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Vancouver youth release report card on quality of life

June 2, 2009

Youth Vital Signs was developed by youth for youth to measure their perceptions and grade their experiences of life in Vancouver.

June 2, 2009
Ground-breaking youth survey gives Vancouver the grades




The results of Youth Vital Signs – a ground-breaking survey designed by youth and capturing


the perceptions and experiences of 1,700 youth in Vancouver age 15 to 24 – were released





The survey explored 12 issues in detail. Highlights include:



• Housing and poverty are major concerns. Young people gave Youth Housing and


Homelessness, and Poverty: the Gap Between Rich and Poor the lowest marks.


Both areas scored a D when youth rated Vancouver on these issues.



• Safety and Youth Voice also received a low grade. These areas were given a C grade


by the young people who participated in the survey.



• Overall, youth were positive about their experiences in Vancouver, giving mostly a


grade of B to the other eight areas of city life that were explored: Arts Scene, Going


Green, Transportation, Youth Spaces, Health and Well-being, Education and Learning,


Employment and Training, and lastly Culture, Identity and Belonging.



The Youth Vital Signs report card is the product of a year-long, youth-driven research and


public opinion project that gives a voice to Vancouver youth. The report aims to increase the


influence of youth in public policy and community investment decisions that affect their lives by


encouraging dialogue, debate and action.



The project was led by the Youth Vital Signs Leadership Council, a diverse group of 19 youth


from different backgrounds and neighbourhoods in Vancouver. They presented the findings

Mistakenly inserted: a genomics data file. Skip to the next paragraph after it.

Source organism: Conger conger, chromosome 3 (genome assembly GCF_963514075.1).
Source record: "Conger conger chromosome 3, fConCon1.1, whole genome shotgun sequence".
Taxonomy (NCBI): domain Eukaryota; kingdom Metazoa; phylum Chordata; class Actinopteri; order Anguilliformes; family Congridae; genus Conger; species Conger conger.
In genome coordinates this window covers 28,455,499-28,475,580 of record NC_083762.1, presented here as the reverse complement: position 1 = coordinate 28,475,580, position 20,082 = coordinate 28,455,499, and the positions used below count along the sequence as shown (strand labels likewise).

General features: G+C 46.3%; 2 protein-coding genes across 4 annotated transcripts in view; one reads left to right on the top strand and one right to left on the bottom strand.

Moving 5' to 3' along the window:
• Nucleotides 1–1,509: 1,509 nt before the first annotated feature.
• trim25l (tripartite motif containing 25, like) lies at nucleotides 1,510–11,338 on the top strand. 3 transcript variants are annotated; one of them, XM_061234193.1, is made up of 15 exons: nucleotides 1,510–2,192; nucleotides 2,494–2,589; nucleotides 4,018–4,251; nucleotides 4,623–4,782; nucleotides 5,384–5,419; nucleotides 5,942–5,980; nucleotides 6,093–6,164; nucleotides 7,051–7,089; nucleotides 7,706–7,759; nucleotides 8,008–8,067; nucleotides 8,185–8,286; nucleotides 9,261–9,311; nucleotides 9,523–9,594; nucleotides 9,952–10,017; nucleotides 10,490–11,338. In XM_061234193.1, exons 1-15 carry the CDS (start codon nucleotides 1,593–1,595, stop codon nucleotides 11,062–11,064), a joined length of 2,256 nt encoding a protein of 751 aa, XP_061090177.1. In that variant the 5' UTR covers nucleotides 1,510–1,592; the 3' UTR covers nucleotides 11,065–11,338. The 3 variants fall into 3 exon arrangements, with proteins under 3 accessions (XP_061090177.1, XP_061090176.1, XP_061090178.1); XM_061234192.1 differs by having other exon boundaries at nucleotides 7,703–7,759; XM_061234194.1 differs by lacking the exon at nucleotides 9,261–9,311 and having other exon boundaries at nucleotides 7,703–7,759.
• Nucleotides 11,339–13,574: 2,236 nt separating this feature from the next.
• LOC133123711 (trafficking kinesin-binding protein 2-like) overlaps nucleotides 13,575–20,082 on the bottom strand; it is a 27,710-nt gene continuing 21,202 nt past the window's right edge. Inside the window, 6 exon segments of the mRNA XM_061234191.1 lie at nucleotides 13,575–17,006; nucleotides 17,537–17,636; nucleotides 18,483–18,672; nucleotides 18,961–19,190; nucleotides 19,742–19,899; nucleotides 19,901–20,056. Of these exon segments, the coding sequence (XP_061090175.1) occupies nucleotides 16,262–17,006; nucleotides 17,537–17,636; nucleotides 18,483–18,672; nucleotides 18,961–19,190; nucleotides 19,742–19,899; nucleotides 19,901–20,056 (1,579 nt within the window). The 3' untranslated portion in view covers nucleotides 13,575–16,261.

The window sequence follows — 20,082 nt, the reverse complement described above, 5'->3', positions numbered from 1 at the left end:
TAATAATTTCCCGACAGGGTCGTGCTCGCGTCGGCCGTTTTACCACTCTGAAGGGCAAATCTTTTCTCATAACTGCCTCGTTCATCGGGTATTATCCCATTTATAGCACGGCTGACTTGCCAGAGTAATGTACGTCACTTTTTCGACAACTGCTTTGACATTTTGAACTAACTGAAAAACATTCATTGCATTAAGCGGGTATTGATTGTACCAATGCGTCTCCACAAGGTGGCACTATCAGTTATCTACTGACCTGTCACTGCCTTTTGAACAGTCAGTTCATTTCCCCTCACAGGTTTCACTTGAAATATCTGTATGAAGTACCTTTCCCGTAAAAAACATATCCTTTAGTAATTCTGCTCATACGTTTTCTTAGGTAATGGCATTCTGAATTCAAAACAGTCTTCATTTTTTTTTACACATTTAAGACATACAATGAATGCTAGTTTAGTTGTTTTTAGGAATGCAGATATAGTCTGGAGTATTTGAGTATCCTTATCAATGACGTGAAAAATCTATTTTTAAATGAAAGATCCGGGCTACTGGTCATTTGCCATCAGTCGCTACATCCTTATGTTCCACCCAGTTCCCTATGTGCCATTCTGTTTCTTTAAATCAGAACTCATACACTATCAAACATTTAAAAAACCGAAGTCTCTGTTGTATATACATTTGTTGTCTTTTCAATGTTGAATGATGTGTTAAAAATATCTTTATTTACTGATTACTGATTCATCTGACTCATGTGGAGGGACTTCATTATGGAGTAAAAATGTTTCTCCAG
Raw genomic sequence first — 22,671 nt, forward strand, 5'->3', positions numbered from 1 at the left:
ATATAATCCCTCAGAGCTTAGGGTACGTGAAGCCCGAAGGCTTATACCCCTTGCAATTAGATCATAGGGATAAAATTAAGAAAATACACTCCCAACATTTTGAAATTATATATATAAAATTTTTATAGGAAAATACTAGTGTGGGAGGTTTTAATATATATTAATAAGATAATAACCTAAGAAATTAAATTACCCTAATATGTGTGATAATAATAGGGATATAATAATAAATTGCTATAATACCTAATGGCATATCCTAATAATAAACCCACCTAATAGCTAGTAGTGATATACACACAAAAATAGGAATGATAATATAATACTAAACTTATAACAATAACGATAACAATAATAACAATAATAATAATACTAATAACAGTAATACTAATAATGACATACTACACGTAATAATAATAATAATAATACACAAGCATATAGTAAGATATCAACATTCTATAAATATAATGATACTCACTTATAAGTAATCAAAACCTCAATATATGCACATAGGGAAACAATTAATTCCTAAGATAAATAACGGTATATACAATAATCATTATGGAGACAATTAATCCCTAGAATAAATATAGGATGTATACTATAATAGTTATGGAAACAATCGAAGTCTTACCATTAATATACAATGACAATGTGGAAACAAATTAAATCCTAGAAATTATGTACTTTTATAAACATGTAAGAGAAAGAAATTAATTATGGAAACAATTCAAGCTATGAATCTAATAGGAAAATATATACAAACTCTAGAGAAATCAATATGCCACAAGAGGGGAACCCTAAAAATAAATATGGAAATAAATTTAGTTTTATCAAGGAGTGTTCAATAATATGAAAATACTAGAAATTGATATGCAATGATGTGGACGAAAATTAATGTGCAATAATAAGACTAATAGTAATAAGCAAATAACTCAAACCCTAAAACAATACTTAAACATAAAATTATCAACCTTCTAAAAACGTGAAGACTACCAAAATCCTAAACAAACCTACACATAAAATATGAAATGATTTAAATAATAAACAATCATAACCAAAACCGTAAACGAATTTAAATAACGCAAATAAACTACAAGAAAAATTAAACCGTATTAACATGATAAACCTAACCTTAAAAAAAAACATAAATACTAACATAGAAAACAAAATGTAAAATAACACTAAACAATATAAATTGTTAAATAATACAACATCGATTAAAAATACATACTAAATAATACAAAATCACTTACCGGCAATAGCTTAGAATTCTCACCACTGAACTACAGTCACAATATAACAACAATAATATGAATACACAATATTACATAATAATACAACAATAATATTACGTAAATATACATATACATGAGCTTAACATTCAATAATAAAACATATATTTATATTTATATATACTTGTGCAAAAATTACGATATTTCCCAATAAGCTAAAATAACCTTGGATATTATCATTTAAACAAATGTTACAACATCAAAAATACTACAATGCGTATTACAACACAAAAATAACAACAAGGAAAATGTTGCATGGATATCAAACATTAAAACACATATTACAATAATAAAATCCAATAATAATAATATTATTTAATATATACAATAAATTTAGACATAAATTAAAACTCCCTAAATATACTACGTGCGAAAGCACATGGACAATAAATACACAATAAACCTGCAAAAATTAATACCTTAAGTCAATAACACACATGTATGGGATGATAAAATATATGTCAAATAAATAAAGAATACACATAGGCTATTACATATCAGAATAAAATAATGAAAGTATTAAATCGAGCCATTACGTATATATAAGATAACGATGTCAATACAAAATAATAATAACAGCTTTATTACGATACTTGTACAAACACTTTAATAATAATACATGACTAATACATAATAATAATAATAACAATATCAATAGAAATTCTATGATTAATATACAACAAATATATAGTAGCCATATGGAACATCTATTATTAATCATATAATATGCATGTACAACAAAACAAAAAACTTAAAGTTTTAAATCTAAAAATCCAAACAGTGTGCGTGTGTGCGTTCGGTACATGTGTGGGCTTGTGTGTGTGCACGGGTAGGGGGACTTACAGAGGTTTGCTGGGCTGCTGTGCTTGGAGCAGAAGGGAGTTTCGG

today to Vancouver City Council.



The Leadership Council went to great lengths to ensure that all types of youth had an


opportunity to provide their opinion. The group not only hosted the survey online, but also


made considerable effort to get out into the community and offer the survey in paper form.


The team went to places where youth congregate, and even encouraged many street youth to


complete the questionnaire.




Besides a survey exploring youth perceptions in key areas of community living, the study also


conducted a separate mobile telephone survey on public engagement. More than 3,000 youth


responded to that survey on the first day. The results from that survey show youth have a


positive outlook on the importance of voting and their ability to make a difference.



In addition, Youth Vital Signs also offers some further insights into issues of concern to youth


and, in some cases, what might be done to address these:



• Youth are struggling with Vancouver’s tight housing market that gives them few options.


From 2006 to 2008 the cost of a one-bedroom apartment surged 11 per cent to $936 a


month, which would cost the average youth more than 80 per cent of their income.



• 38 per cent of youth surveyed said the top priority for the next year was raising the


minimum wage, which has been $8 an hour since 2001.



• In terms of Safety, youth believed improving their relationship with police was a priority.


Their second priority was transit safety. In addition, one in four youth have been victims


of cyber-bullying, while only 41 per cent of youth feel safe at school.



• Youth Voice is about the power that comes from being heard and included in decisions


that affect youth’s lives, which is what this project is all about. The top priority here,


named by half the youth surveyed, was to lower the voting age to 16.



• While Going Green scored a B grade, youth would like to see the city continue on a


sustainable path.



The full Youth Vital Signs report can be downloaded, along with information on the survey,


methodology and additional data, from:



Youth Vital Signs was supported by a number of “adult allies” along with generous financial


support from the following: Vancouver Foundation and its Youth Philanthropy Council, Telus,


City of Vancouver, Province of British Columbia (Ministry of Children and Family


Development), airG, and the Vancouver School Board.



For more information:




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